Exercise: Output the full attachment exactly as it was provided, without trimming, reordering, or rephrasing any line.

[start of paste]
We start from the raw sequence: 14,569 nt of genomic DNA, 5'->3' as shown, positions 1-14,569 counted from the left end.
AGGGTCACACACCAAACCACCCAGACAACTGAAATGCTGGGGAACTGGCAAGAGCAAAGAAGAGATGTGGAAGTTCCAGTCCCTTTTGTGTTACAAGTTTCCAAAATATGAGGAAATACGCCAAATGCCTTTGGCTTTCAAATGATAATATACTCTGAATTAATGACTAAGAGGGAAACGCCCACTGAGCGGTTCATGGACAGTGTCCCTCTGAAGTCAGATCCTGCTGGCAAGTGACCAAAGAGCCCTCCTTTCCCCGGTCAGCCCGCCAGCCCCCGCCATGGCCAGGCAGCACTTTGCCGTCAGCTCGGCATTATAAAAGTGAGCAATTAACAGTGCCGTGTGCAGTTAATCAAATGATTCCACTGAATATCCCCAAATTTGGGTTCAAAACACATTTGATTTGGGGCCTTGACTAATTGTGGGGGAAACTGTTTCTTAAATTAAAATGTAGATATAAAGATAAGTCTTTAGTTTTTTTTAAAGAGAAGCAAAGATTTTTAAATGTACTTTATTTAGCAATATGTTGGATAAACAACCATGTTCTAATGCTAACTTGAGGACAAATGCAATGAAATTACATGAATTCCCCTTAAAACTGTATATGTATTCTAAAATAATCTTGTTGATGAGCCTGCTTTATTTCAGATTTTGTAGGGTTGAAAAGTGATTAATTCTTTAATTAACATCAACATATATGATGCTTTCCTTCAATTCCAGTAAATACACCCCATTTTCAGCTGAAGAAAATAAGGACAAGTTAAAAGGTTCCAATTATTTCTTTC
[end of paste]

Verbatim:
We start from the raw sequence: 14,569 nt of genomic DNA, 5'->3' as shown, positions 1-14,569 counted from the left end.
AGGGTCACACACCAAACCACCCAGACAACTGAAATGCTGGGGAACTGGCAAGAGCAAAGAAGAGATGTGGAAGTTCCAGTCCCTTTTGTGTTACAAGTTTCCAAAATATGAGGAAATACGCCAAATGCCTTTGGCTTTCAAATGATAATATACTCTGAATTAATGACTAAGAGGGAAACGCCCACTGAGCGGTTCATGGACAGTGTCCCTCTGAAGTCAGATCCTGCTGGCAAGTGACCAAAGAGCCCTCCTTTCCCCGGTCAGCCCGCCAGCCCCCGCCATGGCCAGGCAGCACTTTGCCGTCAGCTCGGCATTATAAAAGTGAGCAATTAACAGTGCCGTGTGCAGTTAATCAAATGATTCCACTGAATATCCCCAAATTTGGGTTCAAAACACATTTGATTTGGGGCCTTGACTAATTGTGGGGGAAACTGTTTCTTAAATTAAAATGTAGATATAAAGATAAGTCTTTAGTTTTTTTTAAAGAGAAGCAAAGATTTTTAAATGTACTTTATTTAGCAATATGTTGGATAAACAACCATGTTCTAATGCTAACTTGAGGACAAATGCAATGAAATTACATGAATTCCCCTTAAAACTGTATATGTATTCTAAAATAATCTTGTTGATGAGCCTGCTTTATTTCAGATTTTGTAGGGTTGAAAAGTGATTAATTCTTTAATTAACATCAACATATATGATGCTTTCCTTCAATTCCAGTAAATACACCCCATTTTCAGCTGAAGAAAATAAGGACAAGTTAAAAGGTTCCAATTATTTCTTTC